From Our Own Correspondent
Most of us are accustomed to look upon Ushaw and St. Edmund's, Ware, as the two oldest among our colleges in charge of secular clergy, as both trace their history back to the Douay foundation of 1568. An Old Boy of the famous Midland College of Cotton, who is our Birmingham Correspondent, now puts forward a claim that his Alma Mater is " the oldest College in England."
On one recent afternoon, the page of some Catholic directory presented a line of thought It bore an advertisement and something more. The wording had a pride of meaning. It spoke of St. Edmund's, Ware, as " the oldest Catholic college in England."
" That can't be," exclaimed a priestly son of Cotton. " Oh no, Cotton comes first."
And then, as fellow Cottonians, we began to discuss the delightfully piquant claims of the " two oldest Catholic colleges." My friend was reminded that Cardinal Bourne would always insist that St. Edmund's had pride of place. though his Eminence was not heard to give historical proof.
We scanned our Buscot. (To the uninitiated, let it be explained that the late Canon Buscot wrote an informative history of Cotton. It was his magnum opus as the recognised historian of the Archdiocese of Birmingham.)
WHERE IS COTTON Where the Swiss-like hills of the Pennine range spread out into Staffordshire, there stands Cotton. On the north-east side rise the Weaver hills beyond which the broad expanse of the moorlands stretches out to Buxton. To the south-east stand stately Alton Towers, and hard by across the Churnet Valley lies pretty Alton.
The college's first locale was at Sedgley Park, where it was founded in 1763 by Bishop Challoner. It marked a distinct phase in history, for Catholic secondary education made its reappearance In England after an exile of two centuries, and. as Canon Buscot said, the old culture of Oxford. which was the culture of Catholic Europe, nourished, as it had been, in the congenial soil of Douay, found a home at Sedgley Park.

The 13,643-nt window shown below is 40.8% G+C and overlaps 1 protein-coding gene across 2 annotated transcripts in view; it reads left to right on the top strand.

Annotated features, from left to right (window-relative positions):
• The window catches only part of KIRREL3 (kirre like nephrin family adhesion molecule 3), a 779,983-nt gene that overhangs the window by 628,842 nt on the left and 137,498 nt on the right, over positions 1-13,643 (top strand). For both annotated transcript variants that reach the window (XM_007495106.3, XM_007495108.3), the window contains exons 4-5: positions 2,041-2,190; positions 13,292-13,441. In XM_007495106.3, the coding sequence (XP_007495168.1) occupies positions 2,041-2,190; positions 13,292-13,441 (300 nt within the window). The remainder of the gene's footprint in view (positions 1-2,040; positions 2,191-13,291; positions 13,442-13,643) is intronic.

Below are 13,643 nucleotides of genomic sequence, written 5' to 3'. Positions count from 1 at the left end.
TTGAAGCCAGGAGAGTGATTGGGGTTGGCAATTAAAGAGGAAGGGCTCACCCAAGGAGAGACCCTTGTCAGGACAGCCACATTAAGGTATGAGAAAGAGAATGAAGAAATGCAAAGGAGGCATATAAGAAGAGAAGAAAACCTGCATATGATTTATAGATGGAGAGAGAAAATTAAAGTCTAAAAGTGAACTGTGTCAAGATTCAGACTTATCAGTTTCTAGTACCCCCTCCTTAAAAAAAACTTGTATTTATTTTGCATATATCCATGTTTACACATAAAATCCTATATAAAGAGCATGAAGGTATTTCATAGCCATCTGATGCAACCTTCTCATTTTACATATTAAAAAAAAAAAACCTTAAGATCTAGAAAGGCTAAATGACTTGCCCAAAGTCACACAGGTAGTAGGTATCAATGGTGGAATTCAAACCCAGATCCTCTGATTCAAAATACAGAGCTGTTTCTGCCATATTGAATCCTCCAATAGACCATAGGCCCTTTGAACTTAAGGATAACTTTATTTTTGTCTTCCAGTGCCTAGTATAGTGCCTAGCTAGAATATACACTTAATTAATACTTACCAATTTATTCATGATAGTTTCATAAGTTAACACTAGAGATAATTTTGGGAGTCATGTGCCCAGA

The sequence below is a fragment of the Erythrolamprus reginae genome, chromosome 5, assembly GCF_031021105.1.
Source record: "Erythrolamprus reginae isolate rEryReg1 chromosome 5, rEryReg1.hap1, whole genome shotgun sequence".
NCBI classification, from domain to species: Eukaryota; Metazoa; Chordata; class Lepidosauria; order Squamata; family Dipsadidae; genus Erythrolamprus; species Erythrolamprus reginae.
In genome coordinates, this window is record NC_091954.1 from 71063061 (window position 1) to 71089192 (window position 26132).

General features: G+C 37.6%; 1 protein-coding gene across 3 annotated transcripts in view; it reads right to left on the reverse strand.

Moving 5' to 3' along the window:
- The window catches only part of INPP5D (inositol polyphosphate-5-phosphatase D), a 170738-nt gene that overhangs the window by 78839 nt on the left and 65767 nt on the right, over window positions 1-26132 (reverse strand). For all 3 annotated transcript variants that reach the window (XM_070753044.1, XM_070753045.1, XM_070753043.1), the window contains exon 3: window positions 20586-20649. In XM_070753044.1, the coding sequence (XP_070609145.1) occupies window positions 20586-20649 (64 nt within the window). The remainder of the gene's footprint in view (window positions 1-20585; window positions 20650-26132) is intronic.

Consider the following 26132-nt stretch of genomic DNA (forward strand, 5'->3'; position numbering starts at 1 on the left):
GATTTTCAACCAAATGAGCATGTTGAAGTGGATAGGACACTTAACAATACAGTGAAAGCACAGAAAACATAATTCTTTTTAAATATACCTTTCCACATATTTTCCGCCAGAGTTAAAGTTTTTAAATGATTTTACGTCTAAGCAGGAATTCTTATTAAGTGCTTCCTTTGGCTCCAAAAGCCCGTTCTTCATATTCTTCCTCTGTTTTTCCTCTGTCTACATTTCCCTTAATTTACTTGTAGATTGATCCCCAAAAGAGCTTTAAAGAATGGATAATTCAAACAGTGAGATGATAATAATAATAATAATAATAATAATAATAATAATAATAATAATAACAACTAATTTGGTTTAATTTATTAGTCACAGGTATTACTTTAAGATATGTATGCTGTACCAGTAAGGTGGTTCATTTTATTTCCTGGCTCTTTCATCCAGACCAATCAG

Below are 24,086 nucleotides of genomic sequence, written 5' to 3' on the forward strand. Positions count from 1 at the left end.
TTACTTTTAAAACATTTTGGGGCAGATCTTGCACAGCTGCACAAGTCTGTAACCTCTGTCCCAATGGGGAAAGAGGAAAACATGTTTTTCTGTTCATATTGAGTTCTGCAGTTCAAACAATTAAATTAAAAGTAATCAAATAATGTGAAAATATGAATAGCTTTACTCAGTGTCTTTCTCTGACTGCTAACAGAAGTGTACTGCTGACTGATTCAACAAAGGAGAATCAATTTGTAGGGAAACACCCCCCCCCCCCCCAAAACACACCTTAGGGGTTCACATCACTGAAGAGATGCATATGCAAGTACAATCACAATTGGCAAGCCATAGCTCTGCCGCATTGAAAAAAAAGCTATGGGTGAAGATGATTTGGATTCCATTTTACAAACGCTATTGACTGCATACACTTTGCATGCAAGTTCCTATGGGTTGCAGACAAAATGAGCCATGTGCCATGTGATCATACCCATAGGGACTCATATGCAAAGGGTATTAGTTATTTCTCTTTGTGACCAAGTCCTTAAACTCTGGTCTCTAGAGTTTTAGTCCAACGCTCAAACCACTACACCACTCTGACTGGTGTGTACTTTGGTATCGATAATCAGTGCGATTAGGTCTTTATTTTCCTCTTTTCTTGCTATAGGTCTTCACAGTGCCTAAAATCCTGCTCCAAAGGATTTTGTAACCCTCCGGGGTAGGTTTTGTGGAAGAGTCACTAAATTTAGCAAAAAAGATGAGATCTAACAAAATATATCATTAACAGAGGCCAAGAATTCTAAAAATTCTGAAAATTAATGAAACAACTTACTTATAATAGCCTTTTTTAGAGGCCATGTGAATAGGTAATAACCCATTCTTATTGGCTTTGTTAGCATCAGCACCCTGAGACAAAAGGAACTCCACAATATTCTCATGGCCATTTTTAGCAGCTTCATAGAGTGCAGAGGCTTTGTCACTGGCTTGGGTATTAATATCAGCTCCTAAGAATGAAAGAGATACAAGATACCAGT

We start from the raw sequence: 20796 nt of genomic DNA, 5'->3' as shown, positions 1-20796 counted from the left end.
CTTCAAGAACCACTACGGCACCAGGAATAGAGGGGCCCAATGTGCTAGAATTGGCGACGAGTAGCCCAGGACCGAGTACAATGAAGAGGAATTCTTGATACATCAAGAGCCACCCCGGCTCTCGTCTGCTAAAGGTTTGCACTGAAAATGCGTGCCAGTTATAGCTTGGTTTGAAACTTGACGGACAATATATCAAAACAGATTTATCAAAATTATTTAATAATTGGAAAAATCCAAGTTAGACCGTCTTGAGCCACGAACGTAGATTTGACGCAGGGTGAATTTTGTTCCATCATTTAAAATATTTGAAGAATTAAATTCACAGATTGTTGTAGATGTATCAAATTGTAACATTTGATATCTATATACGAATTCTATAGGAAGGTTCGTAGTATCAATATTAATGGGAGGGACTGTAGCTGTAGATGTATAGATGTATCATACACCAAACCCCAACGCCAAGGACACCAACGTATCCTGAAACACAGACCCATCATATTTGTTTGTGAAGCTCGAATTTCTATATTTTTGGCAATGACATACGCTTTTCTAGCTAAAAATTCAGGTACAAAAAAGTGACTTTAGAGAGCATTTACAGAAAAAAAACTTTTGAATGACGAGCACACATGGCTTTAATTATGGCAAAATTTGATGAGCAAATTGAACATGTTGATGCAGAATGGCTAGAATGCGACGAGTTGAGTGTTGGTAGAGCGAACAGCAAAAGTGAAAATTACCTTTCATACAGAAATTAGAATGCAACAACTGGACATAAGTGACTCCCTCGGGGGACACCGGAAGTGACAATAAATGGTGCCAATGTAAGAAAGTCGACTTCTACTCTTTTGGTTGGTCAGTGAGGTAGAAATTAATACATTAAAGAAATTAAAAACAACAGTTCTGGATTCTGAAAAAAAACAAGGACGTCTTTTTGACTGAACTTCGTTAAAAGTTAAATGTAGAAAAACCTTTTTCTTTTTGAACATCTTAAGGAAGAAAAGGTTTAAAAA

The move to Cotton, brought about through the growth of the college, took place in 1873, so that it is necessary to bear in mind two outstanding years, the foundation at Sedgley ill 1763, and the transfer to Cotton in 1873. It also is important to remember that the college created a new realm of Catholic higher education.
Challoner also founded St. Edmund's, Ware, according to Canon Buscot, but at the outset, it was a revived elementary school at one time conducted with success at Twyford, near Winchester, during the early part of the eighteenth century. The Catholic character of these small schools was disguised as far as possible, and as they received non-Catholic children they passed unnoticed, and their life was brief. Prospects of Catholic education seemed hopeless.
Encouraged by an apparent outward toleration in the working of the penal laws, Challoner sought an opportunity of reviving the Twyford school. At the same time it was thought prudent that the Bishop should not appear as the promoter or owner of any such venture, and he left it to one or another of his priests to undertake the responsibility. The result was that a small academy was opened about 1752 at Standon Lordship in Hertfordshire, for boys under twelve years of age. On the sale of the Standon estate in 1767, the school was removed to Hare Street, and finally it settled at Old Hall, which, on thc coming of the Douay students in 1795, became the well-known College of St. Edmund.
So, from Canon Buscot's historical research, he would seem to prove that as Cotton was founded as a college in 1763, and St. Edmund's was given the status of a college in 1795, Cotton has a right to the claim of being the oldest Catholic college in England.